More People Moving Out of FloridaBy Eric Anders • Feb 24th, 2009 • Category: *RELOCATION NEWS UPDATES*, Scam
It appears there might be another big casualty of the real estate mess – Florida.
In an article released Sunday, veteran Associated Press newsman Mike Schneider explains what many national van lines already know – the Sunshine State is losing its longtime appeal for many relocating American’s.
Using data obtained from Florida’s Department of Highway Safety and Motor Vehicles, a recent AP analysis showed there has been a 30 percent drop in driver’s license applications during the past five years. This corroborates relocation trends gleaned from shipment data released by three of the nation’s largest household goods moving companies during the same period.
Recently Atlas Van Lines 2008 Migration Patterns, Allied Van Lines 2008 Magnet State Study and United Van Lines 2008 Migration Study all confirmed that the lure of sun, sand and security have been compromised by hurricanes, higher insurance, and even higher unemployment numbers. There are now an equal number of people moving into the state as there are anxious residents wanting to move out.
These changes in consumer attitude will undoubtedly have an affect on future traffic patterns and pricing during the upcoming summer moving season – particularly all along the eastern seaboard.
Every moving company in the megalopolis stretching from North Carolina to Massachusetts knows the attraction that Florida has had to their business volume and bottom line. The high frequency of Bostonites, Chicagoans, Detroiters, New Yorkers and Washingtonians that historically have flocked to the beaches and bikinis are what made, in movers jargon, Florida ‘zip’ runs popular out of larger metroplexes for both large van line agents and small independent moving and storage outfits. These regular, weekly turnarounds have supported many an energetic bedbugger’s family for the last six decades.
In the past, equipment rental companies used to have to pay to move their excess inventory of empty trucks or mobile/portable storage containers out of the market because of the non-stop influx of new arrivals every week. This equal mix of in-bound and out-bound patrons is a blessing to their bottom line.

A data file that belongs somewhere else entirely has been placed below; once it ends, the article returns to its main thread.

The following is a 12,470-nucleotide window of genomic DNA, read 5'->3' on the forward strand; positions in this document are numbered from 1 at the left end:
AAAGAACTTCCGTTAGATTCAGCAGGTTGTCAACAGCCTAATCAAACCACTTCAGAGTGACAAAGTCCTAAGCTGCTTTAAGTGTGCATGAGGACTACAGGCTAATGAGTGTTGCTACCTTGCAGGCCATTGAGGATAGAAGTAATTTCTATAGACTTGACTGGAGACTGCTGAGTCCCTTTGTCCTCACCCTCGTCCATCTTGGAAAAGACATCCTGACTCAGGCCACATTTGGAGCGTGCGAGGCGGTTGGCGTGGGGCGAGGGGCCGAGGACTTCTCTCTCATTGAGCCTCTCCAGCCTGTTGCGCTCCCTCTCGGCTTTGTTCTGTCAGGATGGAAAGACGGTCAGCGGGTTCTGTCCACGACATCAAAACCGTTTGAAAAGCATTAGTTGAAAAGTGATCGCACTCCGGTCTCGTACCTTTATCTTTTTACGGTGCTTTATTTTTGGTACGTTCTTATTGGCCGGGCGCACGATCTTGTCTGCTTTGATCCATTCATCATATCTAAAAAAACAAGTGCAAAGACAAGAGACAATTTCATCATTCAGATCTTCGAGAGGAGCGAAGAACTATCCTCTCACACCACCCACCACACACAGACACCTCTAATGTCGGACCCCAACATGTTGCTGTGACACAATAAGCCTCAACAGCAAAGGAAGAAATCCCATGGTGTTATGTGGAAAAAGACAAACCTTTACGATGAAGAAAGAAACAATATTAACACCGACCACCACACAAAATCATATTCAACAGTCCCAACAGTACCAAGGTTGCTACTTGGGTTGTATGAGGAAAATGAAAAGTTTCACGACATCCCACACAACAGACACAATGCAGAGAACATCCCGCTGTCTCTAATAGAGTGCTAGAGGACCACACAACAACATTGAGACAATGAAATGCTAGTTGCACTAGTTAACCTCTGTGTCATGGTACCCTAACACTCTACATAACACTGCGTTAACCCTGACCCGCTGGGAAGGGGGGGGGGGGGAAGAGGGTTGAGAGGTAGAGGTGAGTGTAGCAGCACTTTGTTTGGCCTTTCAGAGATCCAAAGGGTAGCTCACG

In a normal economy, the balance of supply and demand would suggest that the pricing for relocation services going into or coming out of the state might not be as lopsided or competitive because of the new demographic changes.
Florida, however, has a reputation for being a hotbed that attracts seedy independent contractors, a slew of virtual relocation and lead generating marketing companies; and slick, well-financed move brokers who offer ‘unbelievably’ high discounts despite the fact that they don’t have any drivers or equipment over which they have any dispatch control or fiduciary responsibility for.
With so many dubious vendors preying on financially strapped consumers in such a turbulent real estate market, anyone considering a relocation in Florida must check out any illegitimate craigslist contractor or state licensed moving company that they’re considering to handle their move.
The Florida Attorney General’s How to Protect Yourself: Consumer Guide to Moving is an mediocre online resource about how to choose a moving company. Additional information can be obtained from the Florida Movers and Warehousemen’s Association or through the American Moving and Storage Association’s ProMover Program.
The Federal Motor Carrier Safety Administration (FMCSA) maintains a complaint history of Department of Transportation licensed interstate household goods carriers and move brokers at their Protect Your Move.gov website. Visitors can check a prospective company’s credentials, size and safety record, authority history and complaint record using the FMCSA’s Search Movers & Complaint History tool at the government operated resource.
When searching for someone to handle your relocation, don’t shop by price alone. You’ll probably get what you pay for. Look for true value and measurable performance results in the services being offered. Things to consider when making your decision are:
Fleet Size – Does the company have dispatch control over enough licensed equipment to meet their pick up and delivery service commitments for all of their customers?
- Location – Is it practical to expect the carrier to be able to service your shipment from their location with the amount of equipment that they have qualified?
- Tenure – How long has the company been involved in interstate moving? Does their motor carrier or brokerage authority have unexplained interruptions or gaps in their service?
- Complaint History – What is the frequency and type of complaints the company has received? No company is perfect and it’s normal for many established, reputable interstate movers and brokers to have some criticisms. Are the number of records and nature of complaints consistent with their size and tenure?